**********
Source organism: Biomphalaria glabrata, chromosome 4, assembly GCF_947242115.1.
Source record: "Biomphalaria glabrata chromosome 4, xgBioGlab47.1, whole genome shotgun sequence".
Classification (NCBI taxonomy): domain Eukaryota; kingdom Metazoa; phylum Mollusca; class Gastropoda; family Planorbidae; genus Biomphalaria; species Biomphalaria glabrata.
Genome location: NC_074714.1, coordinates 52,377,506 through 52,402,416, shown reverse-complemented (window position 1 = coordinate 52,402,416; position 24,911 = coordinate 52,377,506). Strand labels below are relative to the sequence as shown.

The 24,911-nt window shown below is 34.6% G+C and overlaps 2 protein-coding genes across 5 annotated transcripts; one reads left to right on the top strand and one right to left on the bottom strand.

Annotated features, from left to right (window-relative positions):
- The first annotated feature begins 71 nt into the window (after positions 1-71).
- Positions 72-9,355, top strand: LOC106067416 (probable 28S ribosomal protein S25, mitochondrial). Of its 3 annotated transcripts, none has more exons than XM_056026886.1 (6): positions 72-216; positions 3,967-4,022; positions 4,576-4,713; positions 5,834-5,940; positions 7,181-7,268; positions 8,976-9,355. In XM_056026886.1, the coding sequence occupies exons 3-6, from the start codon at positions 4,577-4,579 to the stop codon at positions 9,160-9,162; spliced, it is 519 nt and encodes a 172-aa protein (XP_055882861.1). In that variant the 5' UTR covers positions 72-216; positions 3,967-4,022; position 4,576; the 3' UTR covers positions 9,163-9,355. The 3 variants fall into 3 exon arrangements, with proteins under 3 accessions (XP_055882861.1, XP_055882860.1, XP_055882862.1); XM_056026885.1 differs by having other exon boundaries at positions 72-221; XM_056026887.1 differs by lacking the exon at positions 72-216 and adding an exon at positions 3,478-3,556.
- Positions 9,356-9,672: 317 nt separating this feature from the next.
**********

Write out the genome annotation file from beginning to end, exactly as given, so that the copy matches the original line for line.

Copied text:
Source organism: Biomphalaria glabrata, chromosome 4, assembly GCF_947242115.1.
Source record: "Biomphalaria glabrata chromosome 4, xgBioGlab47.1, whole genome shotgun sequence".
Classification (NCBI taxonomy): domain Eukaryota; kingdom Metazoa; phylum Mollusca; class Gastropoda; family Planorbidae; genus Biomphalaria; species Biomphalaria glabrata.
Genome location: NC_074714.1, coordinates 52,377,506 through 52,402,416, shown reverse-complemented (window position 1 = coordinate 52,402,416; position 24,911 = coordinate 52,377,506). Strand labels below are relative to the sequence as shown.

The 24,911-nt window shown below is 34.6% G+C and overlaps 2 protein-coding genes across 5 annotated transcripts; one reads left to right on the top strand and one right to left on the bottom strand.

Annotated features, from left to right (window-relative positions):
- The first annotated feature begins 71 nt into the window (after positions 1-71).
- Positions 72-9,355, top strand: LOC106067416 (probable 28S ribosomal protein S25, mitochondrial). Of its 3 annotated transcripts, none has more exons than XM_056026886.1 (6): positions 72-216; positions 3,967-4,022; positions 4,576-4,713; positions 5,834-5,940; positions 7,181-7,268; positions 8,976-9,355. In XM_056026886.1, the coding sequence occupies exons 3-6, from the start codon at positions 4,577-4,579 to the stop codon at positions 9,160-9,162; spliced, it is 519 nt and encodes a 172-aa protein (XP_055882861.1). In that variant the 5' UTR covers positions 72-216; positions 3,967-4,022; position 4,576; the 3' UTR covers positions 9,163-9,355. The 3 variants fall into 3 exon arrangements, with proteins under 3 accessions (XP_055882861.1, XP_055882860.1, XP_055882862.1); XM_056026885.1 differs by having other exon boundaries at positions 72-221; XM_056026887.1 differs by lacking the exon at positions 72-216 and adding an exon at positions 3,478-3,556.
- Positions 9,356-9,672: 317 nt separating this feature from the next.